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  • Writer's pictureAllan Shedlin

5 Tips for Talking to Kids About Climate Change

Guest Post by Shannon Brescher Shea

Science Writer, Author, and Creator of the We'll Eat You Up, We Love You So blog

PHOTO CREDIT: Shannon Brescher Shea

EDITOR'S NOTE: The following article was first published July 16, 2023, on Shannon's blog/writing Substack. It has been reprinted here with her permission:

This weather – the record heat, the poor air quality – is scary and exhausting for adults. But what if you’re a kid? And what if you’re a kid who has heard it’s caused by climate change? Instead of avoiding the term "climate change" when talking to our kids, it’s becoming more important than ever. But there are some ways we can talk to them that are factual, don’t inspire fear, and even help empower them:

  1. Present the facts without panic. Say something like “The weather is so much hotter than it’s been in the past because pollution we’re putting into the atmosphere is making the Earth warmer over many years.” Or for the air quality issues, “They are having bad wildfires in Canada and the smoke is blowing down here. It’s worse than usual because the spring was so dry. The climate is changing because of pollution we put in the atmosphere.”

  2. Talk about what adults are doing to fix it. This is a big part of not sparking climate anxiety. Something like “Many adults are working to build and improve clean sources of energy that don’t make this pollution like solar and wind. Other people are pushing politicians to do even more to address the problem.” If they’re younger kids, you can point out what high schoolers and college students are doing. They feel like adults but not parental figures, which may have even more of a punch.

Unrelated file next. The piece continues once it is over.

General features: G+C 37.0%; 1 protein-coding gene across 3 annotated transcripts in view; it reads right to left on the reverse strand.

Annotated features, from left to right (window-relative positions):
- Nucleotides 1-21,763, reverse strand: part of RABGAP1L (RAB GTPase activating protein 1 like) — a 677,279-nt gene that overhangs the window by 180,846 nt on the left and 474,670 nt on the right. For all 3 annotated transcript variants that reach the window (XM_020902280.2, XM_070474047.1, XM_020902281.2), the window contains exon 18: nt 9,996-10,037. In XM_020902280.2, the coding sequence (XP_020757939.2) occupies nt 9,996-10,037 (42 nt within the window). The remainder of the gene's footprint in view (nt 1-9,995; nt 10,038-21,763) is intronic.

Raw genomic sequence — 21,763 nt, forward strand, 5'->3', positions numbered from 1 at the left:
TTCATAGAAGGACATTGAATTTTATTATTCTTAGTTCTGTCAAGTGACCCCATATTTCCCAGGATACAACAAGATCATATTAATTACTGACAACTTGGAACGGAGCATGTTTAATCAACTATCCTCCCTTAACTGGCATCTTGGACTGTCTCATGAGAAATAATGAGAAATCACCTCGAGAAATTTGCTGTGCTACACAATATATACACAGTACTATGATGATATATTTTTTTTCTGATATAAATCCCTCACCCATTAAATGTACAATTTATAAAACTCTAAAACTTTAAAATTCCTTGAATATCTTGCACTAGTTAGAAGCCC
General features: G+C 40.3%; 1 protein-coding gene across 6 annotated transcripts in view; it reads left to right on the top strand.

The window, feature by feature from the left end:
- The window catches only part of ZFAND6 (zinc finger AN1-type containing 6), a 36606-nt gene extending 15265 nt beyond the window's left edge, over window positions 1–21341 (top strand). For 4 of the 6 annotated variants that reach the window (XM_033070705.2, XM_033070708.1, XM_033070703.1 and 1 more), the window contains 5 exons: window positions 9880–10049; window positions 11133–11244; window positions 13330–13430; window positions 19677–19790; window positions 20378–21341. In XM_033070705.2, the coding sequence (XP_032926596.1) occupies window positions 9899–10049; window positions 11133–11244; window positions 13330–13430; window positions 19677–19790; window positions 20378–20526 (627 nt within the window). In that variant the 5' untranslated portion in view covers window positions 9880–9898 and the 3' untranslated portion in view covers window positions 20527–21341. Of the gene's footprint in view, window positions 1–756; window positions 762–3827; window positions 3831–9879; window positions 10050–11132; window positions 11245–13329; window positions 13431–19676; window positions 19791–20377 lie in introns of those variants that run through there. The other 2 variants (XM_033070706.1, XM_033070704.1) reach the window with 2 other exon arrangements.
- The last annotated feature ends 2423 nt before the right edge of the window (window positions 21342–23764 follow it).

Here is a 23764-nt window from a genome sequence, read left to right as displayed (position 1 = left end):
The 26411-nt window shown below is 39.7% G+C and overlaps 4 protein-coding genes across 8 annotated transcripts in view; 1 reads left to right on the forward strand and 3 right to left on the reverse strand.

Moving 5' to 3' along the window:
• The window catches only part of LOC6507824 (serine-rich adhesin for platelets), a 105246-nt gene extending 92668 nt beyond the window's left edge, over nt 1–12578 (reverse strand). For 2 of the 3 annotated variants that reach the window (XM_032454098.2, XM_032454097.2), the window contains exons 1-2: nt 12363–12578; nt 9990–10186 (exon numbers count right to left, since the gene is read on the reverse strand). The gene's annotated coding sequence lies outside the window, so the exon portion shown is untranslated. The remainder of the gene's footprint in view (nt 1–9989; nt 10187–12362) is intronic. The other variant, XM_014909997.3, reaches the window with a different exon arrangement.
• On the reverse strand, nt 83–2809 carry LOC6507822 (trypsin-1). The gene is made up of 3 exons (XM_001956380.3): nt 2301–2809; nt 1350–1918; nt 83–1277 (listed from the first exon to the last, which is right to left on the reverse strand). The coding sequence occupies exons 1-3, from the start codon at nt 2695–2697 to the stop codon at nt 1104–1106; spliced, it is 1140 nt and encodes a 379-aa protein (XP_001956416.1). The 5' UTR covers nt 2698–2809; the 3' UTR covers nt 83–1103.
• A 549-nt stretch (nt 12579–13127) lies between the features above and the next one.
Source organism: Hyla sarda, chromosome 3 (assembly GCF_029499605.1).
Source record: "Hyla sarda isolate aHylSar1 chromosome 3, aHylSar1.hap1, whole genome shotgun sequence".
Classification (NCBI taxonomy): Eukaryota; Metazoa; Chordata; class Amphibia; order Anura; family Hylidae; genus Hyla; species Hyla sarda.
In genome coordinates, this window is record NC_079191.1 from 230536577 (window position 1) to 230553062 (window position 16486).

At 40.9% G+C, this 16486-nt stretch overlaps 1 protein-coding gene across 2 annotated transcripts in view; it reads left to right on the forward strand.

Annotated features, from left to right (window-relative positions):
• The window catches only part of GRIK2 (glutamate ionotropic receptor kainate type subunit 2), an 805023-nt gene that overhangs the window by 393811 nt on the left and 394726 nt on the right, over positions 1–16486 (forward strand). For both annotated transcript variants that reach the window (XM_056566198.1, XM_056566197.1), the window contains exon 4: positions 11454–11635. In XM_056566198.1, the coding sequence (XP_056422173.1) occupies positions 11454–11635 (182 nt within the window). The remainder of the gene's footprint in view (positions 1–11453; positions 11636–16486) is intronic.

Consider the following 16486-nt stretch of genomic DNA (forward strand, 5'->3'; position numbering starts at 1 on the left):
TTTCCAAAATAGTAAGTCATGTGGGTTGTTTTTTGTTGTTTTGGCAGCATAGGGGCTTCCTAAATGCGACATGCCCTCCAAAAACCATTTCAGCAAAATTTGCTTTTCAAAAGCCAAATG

3. Involve your kids in making systemic change. Have them envision what a truly sustainable community would look like to them and how it’s different from your own community. Then have them write to local policy makers to tell them what they think of climate change and what they would like to change locally. This is really empowering! Check out the Cultivating Climate Justice At-Home Family Toolkit for a template and more ideas.

  4. Find ways to live more sustainably in your own lives and explain the reasons behind it to your kids, like switching to solar or wind power, eating less meat, biking/walking/ taking public transit instead of driving, etc. This doesn’t replace systemic change though! Check out my book, Growing Sustainable Together, for tips (and tips on activism too).

  5. Make meaning together in your actions. Find ways to be fulfilled through more environmentally-friendly activities, whether that’s more time together, building relationships with neighbors or friends, more time in nature, writing stories, or creating art, etc. This will be what makes your actions personally sustainable as well as environmentally sustainable!


Shannon Brescher Shea is a mom of two sons, nicknamed Sprout (10 years old!) and Little Bird (7 years old). Her husband Chris was a stay-at-home dad who does his best to "somewhat moderate the chaos" and now works for their local school district. Together, their goal is to raise kids who are kind, engaged, and responsible world citizens. Shannon is the creator of the We'll Eat You Up, We Love You So blog (a name inspired by the classic children’s book Where the Wild Things Are), in which she writes about her life and topics she cares about, especially parenting, social justice, and sustainability. At her day job, she is a science writer for the federal government. Shannon also has written an environmental parenting advice book, Growing Sustainable Together (North Atlantic Books, June 2020), available anywhere you buy books and included on the Daddying blog's 2022 Books to Read With Your Kids Holiday Gift Guide. In addition, her writing has been published in a number of outlets, including the Washington Post, Romper, Sierra Magazine, and she has guest posted on many other blogs. She lives in the suburbs of Washington, D.C., with her family. Follow her on Facebook, Instagram, and Twitter.


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